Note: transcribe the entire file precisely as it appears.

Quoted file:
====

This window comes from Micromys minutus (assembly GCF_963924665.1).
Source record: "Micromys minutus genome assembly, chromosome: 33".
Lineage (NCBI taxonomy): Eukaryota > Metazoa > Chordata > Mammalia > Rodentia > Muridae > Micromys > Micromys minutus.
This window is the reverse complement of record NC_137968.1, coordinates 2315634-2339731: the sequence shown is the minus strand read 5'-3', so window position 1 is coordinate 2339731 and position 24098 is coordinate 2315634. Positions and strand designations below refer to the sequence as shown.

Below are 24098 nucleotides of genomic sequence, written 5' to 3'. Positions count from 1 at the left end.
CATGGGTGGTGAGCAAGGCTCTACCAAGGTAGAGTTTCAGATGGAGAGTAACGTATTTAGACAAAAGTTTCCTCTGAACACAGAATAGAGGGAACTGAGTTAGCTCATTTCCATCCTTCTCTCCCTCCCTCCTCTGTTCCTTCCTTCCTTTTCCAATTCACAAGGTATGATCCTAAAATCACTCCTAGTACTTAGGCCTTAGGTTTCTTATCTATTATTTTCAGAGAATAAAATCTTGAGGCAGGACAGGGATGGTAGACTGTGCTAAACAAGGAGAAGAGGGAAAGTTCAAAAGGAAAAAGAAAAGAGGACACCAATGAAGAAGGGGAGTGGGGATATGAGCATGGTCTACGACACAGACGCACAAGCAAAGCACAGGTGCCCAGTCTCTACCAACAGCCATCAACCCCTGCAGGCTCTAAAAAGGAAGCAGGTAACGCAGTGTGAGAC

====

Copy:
This window comes from Micromys minutus (assembly GCF_963924665.1).
Source record: "Micromys minutus genome assembly, chromosome: 33".
Lineage (NCBI taxonomy): Eukaryota > Metazoa > Chordata > Mammalia > Rodentia > Muridae > Micromys > Micromys minutus.
This window is the reverse complement of record NC_137968.1, coordinates 2315634-2339731: the sequence shown is the minus strand read 5'-3', so window position 1 is coordinate 2339731 and position 24098 is coordinate 2315634. Positions and strand designations below refer to the sequence as shown.

Below are 24098 nucleotides of genomic sequence, written 5' to 3'. Positions count from 1 at the left end.
CATGGGTGGTGAGCAAGGCTCTACCAAGGTAGAGTTTCAGATGGAGAGTAACGTATTTAGACAAAAGTTTCCTCTGAACACAGAATAGAGGGAACTGAGTTAGCTCATTTCCATCCTTCTCTCCCTCCCTCCTCTGTTCCTTCCTTCCTTTTCCAATTCACAAGGTATGATCCTAAAATCACTCCTAGTACTTAGGCCTTAGGTTTCTTATCTATTATTTTCAGAGAATAAAATCTTGAGGCAGGACAGGGATGGTAGACTGTGCTAAACAAGGAGAAGAGGGAAAGTTCAAAAGGAAAAAGAAAAGAGGACACCAATGAAGAAGGGGAGTGGGGATATGAGCATGGTCTACGACACAGACGCACAAGCAAAGCACAGGTGCCCAGTCTCTACCAACAGCCATCAACCCCTGCAGGCTCTAAAAAGGAAGCAGGTAACGCAGTGTGAGAC